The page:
The Workman has a shaft height of 14.75", making them suitably tall for almost any reasonable use. If you know you'll be wading through the worst weather possible, you might need something taller, but for most people and situations, this height will be sufficient.

This boot uses a new type of neoprene — Bogs calls it "Seamless" — and we're hoping that it proves as reliably waterproof over the long term as their old type (which is on their Classic Ultra High) because this new neoprene is definitely what makes these boots so lightweight.

Update from April 2021: we're leaving the above sentence in because it ended up being unfortunately prescient — these boots were not as reliably waterproof as the other Bogs boots we've tested. We docked their score in this metric considerably to reflect the leak.

We weren't sure about the newly aerated uppers, but they did a good...
We weren't sure about the newly aerated uppers, but they did a good job of protecting us from splashes.
Photo: Richard Forbes

Comfort


The variety of boots in this test requires us to rate this section pretty flexibly because "comfort" is relative to the boot type. No protective workboot will ever feel as comfortable as a sneaker because the things that make it a good protective workboot (stiff midsole, high shaft, etc.) get in the way. With that in mind, we love how comfortable these boots are.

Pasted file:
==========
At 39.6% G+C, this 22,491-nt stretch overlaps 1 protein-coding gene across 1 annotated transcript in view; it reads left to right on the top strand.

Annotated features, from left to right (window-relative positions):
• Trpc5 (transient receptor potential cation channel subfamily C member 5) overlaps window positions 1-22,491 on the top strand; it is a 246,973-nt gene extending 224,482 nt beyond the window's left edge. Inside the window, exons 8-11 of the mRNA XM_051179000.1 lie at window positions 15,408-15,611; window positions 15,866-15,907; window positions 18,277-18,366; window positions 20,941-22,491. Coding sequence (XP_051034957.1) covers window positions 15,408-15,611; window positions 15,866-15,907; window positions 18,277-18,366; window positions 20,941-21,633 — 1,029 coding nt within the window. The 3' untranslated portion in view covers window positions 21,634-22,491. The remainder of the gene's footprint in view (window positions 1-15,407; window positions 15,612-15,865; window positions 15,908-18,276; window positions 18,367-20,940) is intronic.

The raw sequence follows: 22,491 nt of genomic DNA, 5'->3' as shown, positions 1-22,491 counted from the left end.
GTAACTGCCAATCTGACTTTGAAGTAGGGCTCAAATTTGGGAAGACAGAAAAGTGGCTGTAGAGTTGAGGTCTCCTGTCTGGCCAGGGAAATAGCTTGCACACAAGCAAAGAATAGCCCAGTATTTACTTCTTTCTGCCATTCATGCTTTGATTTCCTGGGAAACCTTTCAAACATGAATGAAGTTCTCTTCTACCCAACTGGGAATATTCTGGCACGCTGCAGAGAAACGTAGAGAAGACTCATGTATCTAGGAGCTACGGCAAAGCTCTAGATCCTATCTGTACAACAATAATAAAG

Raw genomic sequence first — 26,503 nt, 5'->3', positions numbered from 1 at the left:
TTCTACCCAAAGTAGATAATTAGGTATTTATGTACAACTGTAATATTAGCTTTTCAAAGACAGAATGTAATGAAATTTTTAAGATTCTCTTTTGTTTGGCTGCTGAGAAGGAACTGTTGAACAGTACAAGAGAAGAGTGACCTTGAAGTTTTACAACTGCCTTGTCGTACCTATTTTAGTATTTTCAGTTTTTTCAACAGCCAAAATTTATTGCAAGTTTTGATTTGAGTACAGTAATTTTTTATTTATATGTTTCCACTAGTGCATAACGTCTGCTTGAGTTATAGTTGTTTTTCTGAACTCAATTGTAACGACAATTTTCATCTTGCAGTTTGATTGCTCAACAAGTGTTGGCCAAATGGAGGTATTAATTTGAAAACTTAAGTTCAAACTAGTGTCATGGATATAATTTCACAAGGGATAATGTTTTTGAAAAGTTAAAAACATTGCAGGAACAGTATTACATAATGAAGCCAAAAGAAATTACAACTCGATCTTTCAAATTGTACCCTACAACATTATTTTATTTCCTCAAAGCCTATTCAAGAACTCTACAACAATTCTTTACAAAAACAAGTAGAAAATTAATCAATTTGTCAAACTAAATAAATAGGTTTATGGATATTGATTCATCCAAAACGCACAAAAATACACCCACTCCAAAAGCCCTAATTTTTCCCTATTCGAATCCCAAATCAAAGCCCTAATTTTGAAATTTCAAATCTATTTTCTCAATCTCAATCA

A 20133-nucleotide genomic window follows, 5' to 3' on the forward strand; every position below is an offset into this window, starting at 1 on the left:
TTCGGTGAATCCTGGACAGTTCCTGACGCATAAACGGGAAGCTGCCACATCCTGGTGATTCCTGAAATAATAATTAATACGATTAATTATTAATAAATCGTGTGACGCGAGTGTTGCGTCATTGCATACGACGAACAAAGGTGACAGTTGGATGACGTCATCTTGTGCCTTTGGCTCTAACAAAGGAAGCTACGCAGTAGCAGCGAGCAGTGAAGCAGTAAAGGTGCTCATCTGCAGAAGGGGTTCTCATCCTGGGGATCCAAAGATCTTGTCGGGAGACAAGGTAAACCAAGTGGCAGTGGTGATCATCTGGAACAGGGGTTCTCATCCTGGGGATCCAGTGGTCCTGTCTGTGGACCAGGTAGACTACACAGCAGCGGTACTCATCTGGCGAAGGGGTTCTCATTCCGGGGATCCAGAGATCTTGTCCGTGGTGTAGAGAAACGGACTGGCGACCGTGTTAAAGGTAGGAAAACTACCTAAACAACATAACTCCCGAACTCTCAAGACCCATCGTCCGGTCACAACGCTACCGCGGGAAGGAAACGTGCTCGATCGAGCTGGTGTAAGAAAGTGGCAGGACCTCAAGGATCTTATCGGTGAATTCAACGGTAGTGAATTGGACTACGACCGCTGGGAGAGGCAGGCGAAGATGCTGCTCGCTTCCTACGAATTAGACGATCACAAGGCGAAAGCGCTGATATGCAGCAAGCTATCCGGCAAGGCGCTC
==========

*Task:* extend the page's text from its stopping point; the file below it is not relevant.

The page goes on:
In particular, their light weight makes a huge difference. Bogs advertises them as "30% lighter" but doesn't say what they're being compared to. However, they're around 15% lighter than the Classic Ultra High, which feel and fit very similarly. But this doesn't fully illustrate how much lighter they are than the competition — the only workboots that are lighter are much less insulated and protective. This lighter weight means these boots are easy to wear for long days, as any weight savings puts a lot less strain on your legs.

We spent hours wearing the Bogs Workman boots while chainsawing and...
We spent hours wearing the Bogs Workman boots while chainsawing and splitting wood for our wood-stove, and they kept our feet happy even as the rest of us got sore!